Terrorist Attack Hits NYC, D.C.


By Alan Elsner, Reuters


NEW YORK/WASHINGTON (Sept. 11) - Three hijacked planes crashed into major U.S. landmarks on Tuesday, destroying both of New York's mighty twin towers and plunging the Pentagon in Washington into flames, in an unprecedented assault on key symbols of U.S. military and financial power.


Loss of life was expected to be catastrophic from the collapse of the giant towers of the World Trade Center where roughly 40,000 people work. The two 110-story towers collapsed one at a time in a huge cloud of smoke and fire two hours after the initial impacts. 


Desperate people were seen jumping out of the burning towers before they collapsed.


President George W. Bush, facing the first big test of his eight-month presidency, called the deliberate aerial assaults an "apparent terrorist attack," and vowed to hunt down and punish those responsible.


Sen. Chuck Hagel, a Nebraska Republican, called the attacks, "this generation's Pearl Harbor." The European Union's External Relations Commissioner said the attacks constituted "an act of war by madmen."


The attacks, the worst on the U.S. mainland in modern history, plunged the country into chaos and panic, paralyzing communications, forcing the evacuation of key buildings, closing markets, schools and even theme parks. Sirens screamed as terrified people rushed through the streets seeking safety.




Even America's pastime could not escape. Major League Baseball canceled all 15 of Tuesday's scheduled games. The Walt Disney Co. temporarily shut its U.S. parks and began assessing global operations. 


Bush cut short a trip to Florida and flew at high altitude to Barksdale Air Force Base in Louisiana for a brief stop before taking off again for an undisclosed destination. He said he had taken all appropriate security precautions to protect Americans and ensure the functioning of the government.


"Freedom itself was attacked but freedom will be protected," he told reporters. The U.S. military was put on the highest alert at home and abroad.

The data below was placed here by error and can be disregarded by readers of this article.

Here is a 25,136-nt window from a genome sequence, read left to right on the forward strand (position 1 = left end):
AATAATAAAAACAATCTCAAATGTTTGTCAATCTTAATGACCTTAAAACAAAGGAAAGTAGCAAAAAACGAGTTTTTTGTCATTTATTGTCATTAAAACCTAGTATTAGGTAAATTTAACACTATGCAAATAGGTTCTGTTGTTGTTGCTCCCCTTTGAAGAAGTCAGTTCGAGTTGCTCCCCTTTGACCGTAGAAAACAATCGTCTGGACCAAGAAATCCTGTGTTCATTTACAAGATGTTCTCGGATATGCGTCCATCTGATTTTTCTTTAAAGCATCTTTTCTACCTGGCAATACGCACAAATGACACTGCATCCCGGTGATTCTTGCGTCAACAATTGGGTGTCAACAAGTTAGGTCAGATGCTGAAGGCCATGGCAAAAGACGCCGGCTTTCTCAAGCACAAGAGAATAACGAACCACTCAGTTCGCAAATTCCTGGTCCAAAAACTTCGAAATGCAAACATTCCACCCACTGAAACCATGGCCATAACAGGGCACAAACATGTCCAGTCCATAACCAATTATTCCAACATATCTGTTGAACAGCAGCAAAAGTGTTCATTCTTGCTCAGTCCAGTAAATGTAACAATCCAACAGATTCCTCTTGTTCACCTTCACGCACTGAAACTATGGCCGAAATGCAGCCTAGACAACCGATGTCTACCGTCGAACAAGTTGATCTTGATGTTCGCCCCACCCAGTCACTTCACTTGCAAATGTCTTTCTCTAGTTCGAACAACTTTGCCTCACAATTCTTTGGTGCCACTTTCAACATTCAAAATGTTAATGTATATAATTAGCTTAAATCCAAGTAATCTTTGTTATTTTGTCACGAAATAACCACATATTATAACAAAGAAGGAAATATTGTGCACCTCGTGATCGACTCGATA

Early speculation about the source of the attack centered on Saudi-born guerrilla leader Osama Bin-Laden.


Airline officials and other authorities said four planes -- two from American Airlines, two from United Airlines -- had crashed. They said the four were carrying a total of 233 passengers, 25 flight attendants and eight pilots.


"This is total war, I think this is a wake-up call for America. This is a war, a real war," said Alabama Republican Sen. Richard Shelby.


Vice President Dick Cheney and key congressional leaders, were taken to a secure location, apparently not in Washington. 


New York Mayor Rudolph Giuliani said there had been a "tremendous number of lives lost" in the assault on his city. But five hours after the attack, the full dimensions of the tragedy were still far from clear. One TV station reported that 200 firefighters were missing in the World Trade Center.


Experts said it could be days before the full death toll was established.


As international flights were diverted to Canada, the Federal Aviation Administration shut down all flights in the United States. Part of the land border between the United States and Mexico was closed.




Palestinians in the occupied West Bank and gunmen at refugee camps in Lebanon fired into the air to celebrate news of the attacks.


Hospitals in New York were overwhelmed with patients as a massive cloud billowed into the blue skies over Manhattan where the city skyline had been dramatically and permanently altered.